New International Version
They made the bronze basin and its bronze stand from the mirrors of the women who served at the entrance to the tent of meeting.
King James Bible
And he made the laver of brass, and the foot of it of brass, of the lookingglasses of the women assembling, which assembled at the door of the tabernacle of the congregation.
Darby Bible Translation
And he made the laver of copper, and its stand of copper, of the mirrors of the crowds of women who crowded before the entrance of the tent of meeting.
World English Bible
He made the basin of brass, and its base of brass, out of the mirrors of the ministering women who ministered at the door of the Tent of Meeting.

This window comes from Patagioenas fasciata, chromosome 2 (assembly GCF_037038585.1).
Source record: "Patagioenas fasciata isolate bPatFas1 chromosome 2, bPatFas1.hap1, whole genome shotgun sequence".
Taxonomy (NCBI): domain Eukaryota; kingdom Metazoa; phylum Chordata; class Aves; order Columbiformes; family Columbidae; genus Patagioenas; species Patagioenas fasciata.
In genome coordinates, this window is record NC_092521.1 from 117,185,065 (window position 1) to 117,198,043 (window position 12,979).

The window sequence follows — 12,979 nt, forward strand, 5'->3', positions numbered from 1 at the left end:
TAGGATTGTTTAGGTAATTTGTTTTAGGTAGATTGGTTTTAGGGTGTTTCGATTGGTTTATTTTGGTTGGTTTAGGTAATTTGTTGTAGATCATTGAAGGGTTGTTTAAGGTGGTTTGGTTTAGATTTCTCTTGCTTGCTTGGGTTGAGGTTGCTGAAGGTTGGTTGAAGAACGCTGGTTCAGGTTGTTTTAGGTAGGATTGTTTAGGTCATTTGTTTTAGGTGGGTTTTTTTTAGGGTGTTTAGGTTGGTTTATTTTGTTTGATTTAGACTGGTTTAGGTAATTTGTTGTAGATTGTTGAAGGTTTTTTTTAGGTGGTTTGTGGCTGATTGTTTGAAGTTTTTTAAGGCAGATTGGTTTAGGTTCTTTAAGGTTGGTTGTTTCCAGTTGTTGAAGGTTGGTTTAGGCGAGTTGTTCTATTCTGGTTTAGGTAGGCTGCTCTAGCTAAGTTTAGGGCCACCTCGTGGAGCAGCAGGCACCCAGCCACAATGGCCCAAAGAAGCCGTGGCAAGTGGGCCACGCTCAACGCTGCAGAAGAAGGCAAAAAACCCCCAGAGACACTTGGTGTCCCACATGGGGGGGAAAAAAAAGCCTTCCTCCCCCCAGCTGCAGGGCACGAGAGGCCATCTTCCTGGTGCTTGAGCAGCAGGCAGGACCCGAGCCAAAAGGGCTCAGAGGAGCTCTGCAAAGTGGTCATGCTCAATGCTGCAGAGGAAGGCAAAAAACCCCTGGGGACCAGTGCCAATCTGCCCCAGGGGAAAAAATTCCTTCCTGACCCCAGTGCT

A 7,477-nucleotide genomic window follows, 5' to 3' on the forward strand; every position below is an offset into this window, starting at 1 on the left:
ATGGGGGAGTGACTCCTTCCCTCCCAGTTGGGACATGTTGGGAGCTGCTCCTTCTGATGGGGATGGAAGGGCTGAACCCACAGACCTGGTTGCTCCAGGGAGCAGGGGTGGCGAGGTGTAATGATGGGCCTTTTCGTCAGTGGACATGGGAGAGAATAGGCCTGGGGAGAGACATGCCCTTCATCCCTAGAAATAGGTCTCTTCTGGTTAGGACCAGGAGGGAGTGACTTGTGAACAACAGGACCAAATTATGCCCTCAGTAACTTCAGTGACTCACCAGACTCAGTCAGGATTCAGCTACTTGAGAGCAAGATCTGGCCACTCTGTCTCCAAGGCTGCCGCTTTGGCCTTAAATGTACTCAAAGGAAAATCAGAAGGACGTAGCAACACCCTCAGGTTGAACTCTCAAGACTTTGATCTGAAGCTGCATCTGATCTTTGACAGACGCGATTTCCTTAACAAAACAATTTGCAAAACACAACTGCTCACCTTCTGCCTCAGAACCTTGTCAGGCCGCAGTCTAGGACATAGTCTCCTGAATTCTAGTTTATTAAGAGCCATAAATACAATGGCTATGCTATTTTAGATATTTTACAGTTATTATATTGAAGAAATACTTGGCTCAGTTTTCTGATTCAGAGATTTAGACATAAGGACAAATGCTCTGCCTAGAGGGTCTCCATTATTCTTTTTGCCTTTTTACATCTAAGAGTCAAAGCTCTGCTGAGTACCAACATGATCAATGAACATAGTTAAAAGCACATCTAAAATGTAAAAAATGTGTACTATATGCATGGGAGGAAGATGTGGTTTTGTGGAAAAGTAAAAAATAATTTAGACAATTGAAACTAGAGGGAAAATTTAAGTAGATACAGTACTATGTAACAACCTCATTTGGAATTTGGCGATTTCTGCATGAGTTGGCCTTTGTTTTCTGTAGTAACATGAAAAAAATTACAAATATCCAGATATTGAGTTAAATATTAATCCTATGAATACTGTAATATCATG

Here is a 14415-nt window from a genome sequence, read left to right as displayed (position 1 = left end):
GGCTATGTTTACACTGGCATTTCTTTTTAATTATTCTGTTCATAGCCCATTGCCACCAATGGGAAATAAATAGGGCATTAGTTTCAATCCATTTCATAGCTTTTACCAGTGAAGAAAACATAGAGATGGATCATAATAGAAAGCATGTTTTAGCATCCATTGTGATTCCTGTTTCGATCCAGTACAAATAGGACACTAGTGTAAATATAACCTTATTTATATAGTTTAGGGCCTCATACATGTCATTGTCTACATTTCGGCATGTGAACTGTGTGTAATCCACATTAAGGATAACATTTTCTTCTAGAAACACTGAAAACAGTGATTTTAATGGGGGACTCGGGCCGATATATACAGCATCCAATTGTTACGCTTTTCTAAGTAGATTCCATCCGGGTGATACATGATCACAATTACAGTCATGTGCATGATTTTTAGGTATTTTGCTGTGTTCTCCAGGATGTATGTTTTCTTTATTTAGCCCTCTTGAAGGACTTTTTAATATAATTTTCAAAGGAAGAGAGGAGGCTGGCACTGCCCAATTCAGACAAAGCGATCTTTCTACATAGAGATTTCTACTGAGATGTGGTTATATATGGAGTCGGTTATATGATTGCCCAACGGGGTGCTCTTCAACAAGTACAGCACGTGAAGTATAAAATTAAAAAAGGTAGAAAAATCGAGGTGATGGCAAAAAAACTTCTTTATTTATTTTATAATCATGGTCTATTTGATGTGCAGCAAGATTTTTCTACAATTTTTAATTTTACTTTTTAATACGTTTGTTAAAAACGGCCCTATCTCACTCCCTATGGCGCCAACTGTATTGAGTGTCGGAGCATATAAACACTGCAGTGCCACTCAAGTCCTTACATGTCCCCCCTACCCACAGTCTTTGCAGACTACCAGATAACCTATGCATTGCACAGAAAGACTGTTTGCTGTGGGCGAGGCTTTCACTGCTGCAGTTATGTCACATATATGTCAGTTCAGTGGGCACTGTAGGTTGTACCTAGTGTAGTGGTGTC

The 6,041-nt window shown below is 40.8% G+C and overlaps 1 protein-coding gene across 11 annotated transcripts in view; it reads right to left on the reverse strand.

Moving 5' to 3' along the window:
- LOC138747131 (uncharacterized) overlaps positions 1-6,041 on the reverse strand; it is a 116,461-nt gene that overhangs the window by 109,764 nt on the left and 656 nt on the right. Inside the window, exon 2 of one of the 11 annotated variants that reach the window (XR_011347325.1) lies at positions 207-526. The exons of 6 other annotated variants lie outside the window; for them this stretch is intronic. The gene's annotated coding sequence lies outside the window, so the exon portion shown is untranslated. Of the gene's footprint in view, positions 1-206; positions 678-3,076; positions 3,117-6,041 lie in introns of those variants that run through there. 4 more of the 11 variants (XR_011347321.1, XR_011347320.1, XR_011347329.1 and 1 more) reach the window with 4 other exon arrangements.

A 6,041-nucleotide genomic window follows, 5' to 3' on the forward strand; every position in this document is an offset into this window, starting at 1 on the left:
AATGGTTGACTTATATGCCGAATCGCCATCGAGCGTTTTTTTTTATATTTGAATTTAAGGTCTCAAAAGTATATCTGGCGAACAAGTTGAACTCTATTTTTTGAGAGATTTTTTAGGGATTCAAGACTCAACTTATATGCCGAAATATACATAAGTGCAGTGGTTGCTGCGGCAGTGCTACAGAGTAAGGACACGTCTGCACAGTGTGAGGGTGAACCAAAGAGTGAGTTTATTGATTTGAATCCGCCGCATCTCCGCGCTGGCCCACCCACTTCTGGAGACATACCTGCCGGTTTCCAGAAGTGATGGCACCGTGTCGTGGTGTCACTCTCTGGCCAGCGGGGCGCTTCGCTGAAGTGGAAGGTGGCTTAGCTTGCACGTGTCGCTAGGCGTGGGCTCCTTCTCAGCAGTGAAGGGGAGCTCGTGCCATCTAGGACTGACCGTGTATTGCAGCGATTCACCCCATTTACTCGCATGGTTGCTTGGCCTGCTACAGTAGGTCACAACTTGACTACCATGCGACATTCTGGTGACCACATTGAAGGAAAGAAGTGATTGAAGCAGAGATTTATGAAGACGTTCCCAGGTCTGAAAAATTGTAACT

Young's Literal Translation
And he maketh the laver of brass, and its base of brass, with the looking-glasses of the women assembling, who have assembled at the opening of the tent of meeting.
Exodus 38:8 Parallel
CommentaryClarke's Commentary on the Bible
He made the laver - See Clarke's note on Exodus 30:18, etc.